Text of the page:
The food revolution


The question of food security and the planet’s ability to feed it’s projected population has been around for a while, cumulating in the UN’s second sustainable development goal being ‘Zero Hunger’. And whilst it is clear that ‘the number of undernourished people in the world has been on the rise since 2014, reaching an estimated 821 million in 2017’ (The state of food security and nutrition in the world, 2018), it is equally true that obesity is becoming an increasing problem. Together they represent a major problem today for almost all areas of the globe. Both have huge implications for health, economic growth, the environment (particularly rural areas), climate change and societal welfare. But both have been widely discussed for years without significant behavioural shifts or changes in agricultural practices. Is that about to change?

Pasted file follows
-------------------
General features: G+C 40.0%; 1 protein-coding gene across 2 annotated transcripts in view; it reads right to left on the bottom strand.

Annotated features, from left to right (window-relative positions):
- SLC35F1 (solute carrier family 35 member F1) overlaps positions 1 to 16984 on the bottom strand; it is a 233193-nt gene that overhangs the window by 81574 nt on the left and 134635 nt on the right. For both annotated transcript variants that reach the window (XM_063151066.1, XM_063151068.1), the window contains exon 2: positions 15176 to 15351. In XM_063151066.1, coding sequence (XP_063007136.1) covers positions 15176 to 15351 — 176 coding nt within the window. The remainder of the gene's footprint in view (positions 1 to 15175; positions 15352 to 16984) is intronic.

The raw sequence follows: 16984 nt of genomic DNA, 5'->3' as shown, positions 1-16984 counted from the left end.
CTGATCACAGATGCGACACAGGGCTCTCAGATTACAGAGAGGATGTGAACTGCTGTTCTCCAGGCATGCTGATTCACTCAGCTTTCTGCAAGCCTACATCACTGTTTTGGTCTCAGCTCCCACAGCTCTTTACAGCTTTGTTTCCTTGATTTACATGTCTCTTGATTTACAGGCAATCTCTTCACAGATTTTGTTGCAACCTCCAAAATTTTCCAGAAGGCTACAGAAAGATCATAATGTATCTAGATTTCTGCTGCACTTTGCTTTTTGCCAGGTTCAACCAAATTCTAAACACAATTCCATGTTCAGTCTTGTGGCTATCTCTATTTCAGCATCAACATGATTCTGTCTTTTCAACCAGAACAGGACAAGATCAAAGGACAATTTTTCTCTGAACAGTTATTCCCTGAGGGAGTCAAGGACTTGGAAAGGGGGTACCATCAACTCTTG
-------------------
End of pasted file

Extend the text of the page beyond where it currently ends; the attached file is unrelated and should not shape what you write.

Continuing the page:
During 2018, just in the UK, we have seen:

And all before we look at some of the wider signals such as product marking with climatic impacts, questions of waste or predictions such as the end of animal farming. The latter makes clear how difficult predicting the timing of changes can be when the levers and barriers are predominantly behavioural – but, as we’ve seen in our connected world, once a tipping point is reached, demand and appetite can change remarkably fast. And what seems immutable today, can with hindsight appear to be entirely the wrong approach!